As the crowd gathered around Boughman and the Rev. Tommy Brown, F.A.R.M. Café’s volunteer coordinator, Pariso shared about what motivated the family to be there:
“We know that 22 percent of this county’s residents live at or below poverty. We know that 35 percent of those below the poverty line don’t qualify for government assistance, and that one in six people don’t know where their next meal is coming from. One in four kids don’t know if they’re going to get dinner tonight or tomorrow. We’re super honored to be here with you guys — incredibly. We were so excited when we heard about you and we’ve been watching you. We all came from Tennessee, Alabama, from Florida and from right here in North Carolina.”
Pariso’s five-year-old twins, Andrew and Sophia, brought their piggy banks along and donated their savings to the café.
“I want to give them money so everyone can have healthy meals. Everyone in the world, actually,” Andrew said. “Meals are a lot more important than buying toys.”
Soon after, Pariso handed a card to Boughman with another special gift: a $30,000 donation to F.A.R.M. Café.
“You have no idea how much that means to us and how many people this will feed and how many people this will take care of,” Boughman said. “This is absolutely amazing.”
The Parisos and company have also decided to contribute to the café’s renovation project by sponsoring 15 chairs, as well as eight tables in honor or memory of the following family members:
- L.B. “Dick” and Inez Connor
- Bud McSwain
- Nannette Tribble & Zelma Bakich
- Robert B Mayer & Robert N Mayer
- Jack Pariso
- Carl “Marvin” and Delores Connor
- Stephen A Vineberg
- Ken Zacharias
“It’s rare for me to say this, but I’m kind of speechless,” Boughman responded. “I just want y’all to know, this means so much to the café and to our community. You have no idea … that amount of money, the support, just having you here is phenomenal.”
Long and her family members hope that their story will encourage groups, organizations and families in the High Country and beyond to spend some time lending a hand at F.A.R.M. Café.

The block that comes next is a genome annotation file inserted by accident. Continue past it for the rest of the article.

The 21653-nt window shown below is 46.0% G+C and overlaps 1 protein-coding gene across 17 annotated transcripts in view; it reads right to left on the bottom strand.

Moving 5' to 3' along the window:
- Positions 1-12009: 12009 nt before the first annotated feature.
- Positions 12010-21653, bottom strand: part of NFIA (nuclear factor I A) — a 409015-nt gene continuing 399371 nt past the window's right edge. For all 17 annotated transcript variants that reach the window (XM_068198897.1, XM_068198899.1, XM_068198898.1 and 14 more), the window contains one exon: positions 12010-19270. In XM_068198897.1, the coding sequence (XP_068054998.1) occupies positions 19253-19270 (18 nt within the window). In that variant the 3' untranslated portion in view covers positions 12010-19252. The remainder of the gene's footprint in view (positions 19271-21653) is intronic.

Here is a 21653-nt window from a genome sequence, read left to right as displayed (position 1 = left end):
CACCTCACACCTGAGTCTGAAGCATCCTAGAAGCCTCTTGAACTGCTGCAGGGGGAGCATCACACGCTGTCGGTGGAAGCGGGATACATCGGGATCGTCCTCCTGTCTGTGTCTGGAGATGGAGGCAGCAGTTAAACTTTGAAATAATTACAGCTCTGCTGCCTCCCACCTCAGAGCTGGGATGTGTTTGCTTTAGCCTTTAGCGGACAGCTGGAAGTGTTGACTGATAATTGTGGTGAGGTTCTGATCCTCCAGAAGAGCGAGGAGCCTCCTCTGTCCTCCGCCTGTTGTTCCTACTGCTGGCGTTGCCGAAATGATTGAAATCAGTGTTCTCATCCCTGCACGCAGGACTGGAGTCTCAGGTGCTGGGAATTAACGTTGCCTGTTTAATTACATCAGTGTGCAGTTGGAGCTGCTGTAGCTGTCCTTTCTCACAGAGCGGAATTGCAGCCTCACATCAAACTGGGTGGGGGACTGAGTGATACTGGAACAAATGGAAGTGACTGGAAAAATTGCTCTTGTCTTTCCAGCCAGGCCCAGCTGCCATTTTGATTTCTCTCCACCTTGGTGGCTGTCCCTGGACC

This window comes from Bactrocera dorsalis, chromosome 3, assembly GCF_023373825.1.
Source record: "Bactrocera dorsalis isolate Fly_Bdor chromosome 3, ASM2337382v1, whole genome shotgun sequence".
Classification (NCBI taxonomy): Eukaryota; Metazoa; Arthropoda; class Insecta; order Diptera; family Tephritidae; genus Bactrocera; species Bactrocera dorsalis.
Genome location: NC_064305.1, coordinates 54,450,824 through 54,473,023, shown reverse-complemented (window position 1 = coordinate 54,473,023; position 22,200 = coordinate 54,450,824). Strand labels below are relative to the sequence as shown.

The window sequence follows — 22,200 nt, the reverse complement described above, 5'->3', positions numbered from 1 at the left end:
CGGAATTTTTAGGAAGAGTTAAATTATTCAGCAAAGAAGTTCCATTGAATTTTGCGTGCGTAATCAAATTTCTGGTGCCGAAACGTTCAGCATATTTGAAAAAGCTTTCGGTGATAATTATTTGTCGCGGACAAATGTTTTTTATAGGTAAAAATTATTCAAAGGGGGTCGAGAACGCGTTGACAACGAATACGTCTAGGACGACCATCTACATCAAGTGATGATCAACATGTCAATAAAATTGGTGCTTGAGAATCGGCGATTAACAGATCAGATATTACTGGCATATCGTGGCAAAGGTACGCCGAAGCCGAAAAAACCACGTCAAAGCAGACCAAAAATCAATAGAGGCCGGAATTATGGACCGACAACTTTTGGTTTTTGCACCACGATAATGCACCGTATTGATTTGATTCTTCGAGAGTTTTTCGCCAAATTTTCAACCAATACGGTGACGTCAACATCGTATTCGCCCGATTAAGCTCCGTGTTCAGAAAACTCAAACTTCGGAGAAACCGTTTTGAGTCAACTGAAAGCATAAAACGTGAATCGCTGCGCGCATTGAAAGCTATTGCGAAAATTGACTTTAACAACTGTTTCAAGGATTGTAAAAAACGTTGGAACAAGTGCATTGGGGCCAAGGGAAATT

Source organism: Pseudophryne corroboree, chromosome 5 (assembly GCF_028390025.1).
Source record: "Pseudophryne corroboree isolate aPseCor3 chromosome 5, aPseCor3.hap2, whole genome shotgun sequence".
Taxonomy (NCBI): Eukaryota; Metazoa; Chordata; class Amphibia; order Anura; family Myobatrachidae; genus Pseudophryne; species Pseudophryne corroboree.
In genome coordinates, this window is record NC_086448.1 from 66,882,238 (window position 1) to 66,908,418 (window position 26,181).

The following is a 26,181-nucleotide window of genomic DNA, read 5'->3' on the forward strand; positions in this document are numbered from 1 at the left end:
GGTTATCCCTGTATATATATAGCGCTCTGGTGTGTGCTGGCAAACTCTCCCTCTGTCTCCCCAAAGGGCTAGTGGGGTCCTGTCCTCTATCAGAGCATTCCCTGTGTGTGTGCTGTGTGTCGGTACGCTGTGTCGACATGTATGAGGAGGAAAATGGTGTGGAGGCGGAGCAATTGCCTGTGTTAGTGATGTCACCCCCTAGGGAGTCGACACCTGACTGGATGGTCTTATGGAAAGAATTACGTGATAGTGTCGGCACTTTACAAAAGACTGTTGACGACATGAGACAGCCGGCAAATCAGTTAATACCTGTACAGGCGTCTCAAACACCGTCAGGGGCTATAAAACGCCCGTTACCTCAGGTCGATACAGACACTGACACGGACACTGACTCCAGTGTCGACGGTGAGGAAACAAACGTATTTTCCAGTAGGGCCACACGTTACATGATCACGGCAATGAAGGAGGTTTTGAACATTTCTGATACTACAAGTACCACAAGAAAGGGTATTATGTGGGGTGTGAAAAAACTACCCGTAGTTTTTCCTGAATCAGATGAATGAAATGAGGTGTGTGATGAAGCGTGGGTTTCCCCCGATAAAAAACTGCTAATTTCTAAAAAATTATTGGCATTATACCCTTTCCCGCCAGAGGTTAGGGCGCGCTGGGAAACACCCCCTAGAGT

“If your family comes up to visit the mountains and they want to know what you’re going to do, just put this on your itinerary,” she said. “Every family and all their friends can make a difference, not only with money, but with time and commitment.
“There are people who just can’t afford to eat. It’s very important that we all look at everybody as our friends and acquaintances and not make any difference between those who pay and those who can’t, and that’s the whole concept.”
The donated funds will be transferred to the café through a private charitable fund based in Florida that’s dedicated to improving lives of people in various communities.
“I have to tell everyone who has a group or organization, we have had the greatest time and you need to come out here,” Pariso said. “The food is delicious and the people are fantastic. Just pick up your phone and call Rev. Tommy. It’s fantastic volunteering and we’ve had the greatest time ever.”
Visit farmcafe.org to learn more about the restaurant and its mission and watch for an in-depth feature story in the next edition of High Country Magazine, which will hit the streets in early October.